I admire you following a call to paint large, Lora - I'm working on a 14 x 18" triptych and it feels like my limit (well, at least for now, maybe forever). The Death of Jack Walsh on your website is a beautiful painting. Congratulations on persisting in the challenges of a medium I know you love.

Koo

Last edited by Koo Schadler; 29-12-15 at 02:29 PM.
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  #13  
Old 01-01-16, 03:19 PM
dbclemons dbclemons is offline
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I want to be sure everyone's aware that there is a distinction to be made for the term "Casein gesso." You can make it using casein as a substitute for rabbit skin glue in the traditional manner. Sinopia sells all the raw materials to make it that way. They also sell this casein gesso product which is NOT the same thing. It is an oil primer that uses casein as an emulsion. I've been making true casein gesso for many years, and prefer it over RSG, mostly for the sake of convenience, but also for the results I get.
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  #14  
Old 06-01-16, 01:40 PM
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Koo Schadler Koo Schadler is offline
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Excellent point, DB - thanks for clarifying.

Koo
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  #15  
Old 15-11-17, 06:59 PM
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Koo Schadler Koo Schadler is offline
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Hello All,

As discussed in this thread, several years ago Sinopia (an art supply company in San Francisco) developed two new grounds advertised as suitable for egg tempera: casein gesso and chalk casein gesso. Both products have the convenience of being pre-made, ready to apply. I tested the chalk casein gesso and, for me, it didn't behave well; paint lifted, it was hard to quickly accumulate layers without lifting, very watery applications of paint took a long time to dry. I wrote about it in this post and recommended against Sinopia's chalk casein gesso for egg tempera.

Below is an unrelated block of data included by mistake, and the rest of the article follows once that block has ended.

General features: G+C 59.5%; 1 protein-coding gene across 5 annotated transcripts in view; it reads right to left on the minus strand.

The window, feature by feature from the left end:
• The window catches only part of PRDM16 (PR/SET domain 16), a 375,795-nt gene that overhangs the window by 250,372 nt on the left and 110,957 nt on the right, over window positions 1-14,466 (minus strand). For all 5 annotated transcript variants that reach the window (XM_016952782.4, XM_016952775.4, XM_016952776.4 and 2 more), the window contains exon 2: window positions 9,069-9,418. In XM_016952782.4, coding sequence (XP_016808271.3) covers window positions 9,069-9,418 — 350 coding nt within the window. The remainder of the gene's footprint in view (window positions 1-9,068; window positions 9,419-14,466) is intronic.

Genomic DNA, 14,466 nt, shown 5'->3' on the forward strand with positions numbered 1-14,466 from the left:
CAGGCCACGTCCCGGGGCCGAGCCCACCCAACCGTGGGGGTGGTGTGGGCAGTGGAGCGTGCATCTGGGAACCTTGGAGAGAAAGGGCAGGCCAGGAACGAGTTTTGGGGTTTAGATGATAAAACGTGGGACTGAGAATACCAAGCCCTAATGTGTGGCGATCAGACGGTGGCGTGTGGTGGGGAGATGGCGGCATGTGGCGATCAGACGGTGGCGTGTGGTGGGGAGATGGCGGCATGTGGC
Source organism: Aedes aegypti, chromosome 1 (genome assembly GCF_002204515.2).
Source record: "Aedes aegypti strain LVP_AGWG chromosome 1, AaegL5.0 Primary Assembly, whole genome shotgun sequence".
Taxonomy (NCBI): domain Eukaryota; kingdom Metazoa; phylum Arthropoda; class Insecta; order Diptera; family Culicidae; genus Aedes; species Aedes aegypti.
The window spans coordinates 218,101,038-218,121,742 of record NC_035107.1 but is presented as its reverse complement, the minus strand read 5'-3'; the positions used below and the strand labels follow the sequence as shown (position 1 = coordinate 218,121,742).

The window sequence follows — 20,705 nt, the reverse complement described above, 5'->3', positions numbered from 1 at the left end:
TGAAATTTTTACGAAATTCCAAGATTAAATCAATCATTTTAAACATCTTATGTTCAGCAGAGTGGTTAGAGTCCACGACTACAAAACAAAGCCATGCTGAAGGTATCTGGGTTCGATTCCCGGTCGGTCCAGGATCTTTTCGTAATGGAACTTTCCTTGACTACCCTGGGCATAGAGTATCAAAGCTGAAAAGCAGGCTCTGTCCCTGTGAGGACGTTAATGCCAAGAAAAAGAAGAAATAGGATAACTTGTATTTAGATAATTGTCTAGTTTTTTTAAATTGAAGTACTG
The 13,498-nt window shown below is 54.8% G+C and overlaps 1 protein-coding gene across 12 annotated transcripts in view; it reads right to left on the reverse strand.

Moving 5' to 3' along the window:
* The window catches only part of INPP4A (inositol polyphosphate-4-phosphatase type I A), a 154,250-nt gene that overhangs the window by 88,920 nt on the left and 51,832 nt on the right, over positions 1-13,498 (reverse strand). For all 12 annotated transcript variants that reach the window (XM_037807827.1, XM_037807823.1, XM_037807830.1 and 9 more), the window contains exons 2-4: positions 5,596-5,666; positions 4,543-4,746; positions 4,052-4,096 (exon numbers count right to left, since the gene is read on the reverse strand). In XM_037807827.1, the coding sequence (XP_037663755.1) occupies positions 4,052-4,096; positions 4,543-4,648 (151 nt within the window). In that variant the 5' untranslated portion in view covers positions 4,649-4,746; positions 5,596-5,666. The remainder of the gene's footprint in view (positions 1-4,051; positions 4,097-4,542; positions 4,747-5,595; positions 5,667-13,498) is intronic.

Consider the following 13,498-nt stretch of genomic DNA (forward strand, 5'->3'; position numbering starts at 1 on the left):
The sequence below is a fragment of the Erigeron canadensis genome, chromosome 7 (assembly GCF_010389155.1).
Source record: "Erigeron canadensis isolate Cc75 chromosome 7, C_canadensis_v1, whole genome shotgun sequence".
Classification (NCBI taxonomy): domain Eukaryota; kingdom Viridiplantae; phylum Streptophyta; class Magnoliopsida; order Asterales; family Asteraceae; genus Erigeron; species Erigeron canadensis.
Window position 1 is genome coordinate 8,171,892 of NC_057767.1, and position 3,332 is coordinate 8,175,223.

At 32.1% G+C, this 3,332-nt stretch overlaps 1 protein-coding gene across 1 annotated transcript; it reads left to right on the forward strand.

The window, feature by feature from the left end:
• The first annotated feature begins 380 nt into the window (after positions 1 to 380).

Leslie Watts, a well known egg tempera painter, recently tried both of Sinopia's casein grounds and found them to behave well. She wrote about them in a blog post. Everyone has different working methods, and what may not suit one painter may work perfectly well for another, so it seemed only fair to offer a differing opinion on these grounds. A link to Watt's post is below.

Koo Schadler

https://www.jacksonsart.com/blog/201...eid=b49fd71553
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  #16  
Old Yesterday, 04:32 PM
dbclemons dbclemons is offline
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Thanks for the link, Koo. I appreciate hearing about your experiences with their two grounds. It's worth mentioning that both of these Sinopia grounds are made with the same binder using casein with oil and resin. The chalk ground includes extra pigments titanium and zinc.

On your point about different working methods, can you add more detail on what methods could be leading to these different results? Have you worked on grounds with any oil content before? I'm wondering if that may be what's causing you difficulty.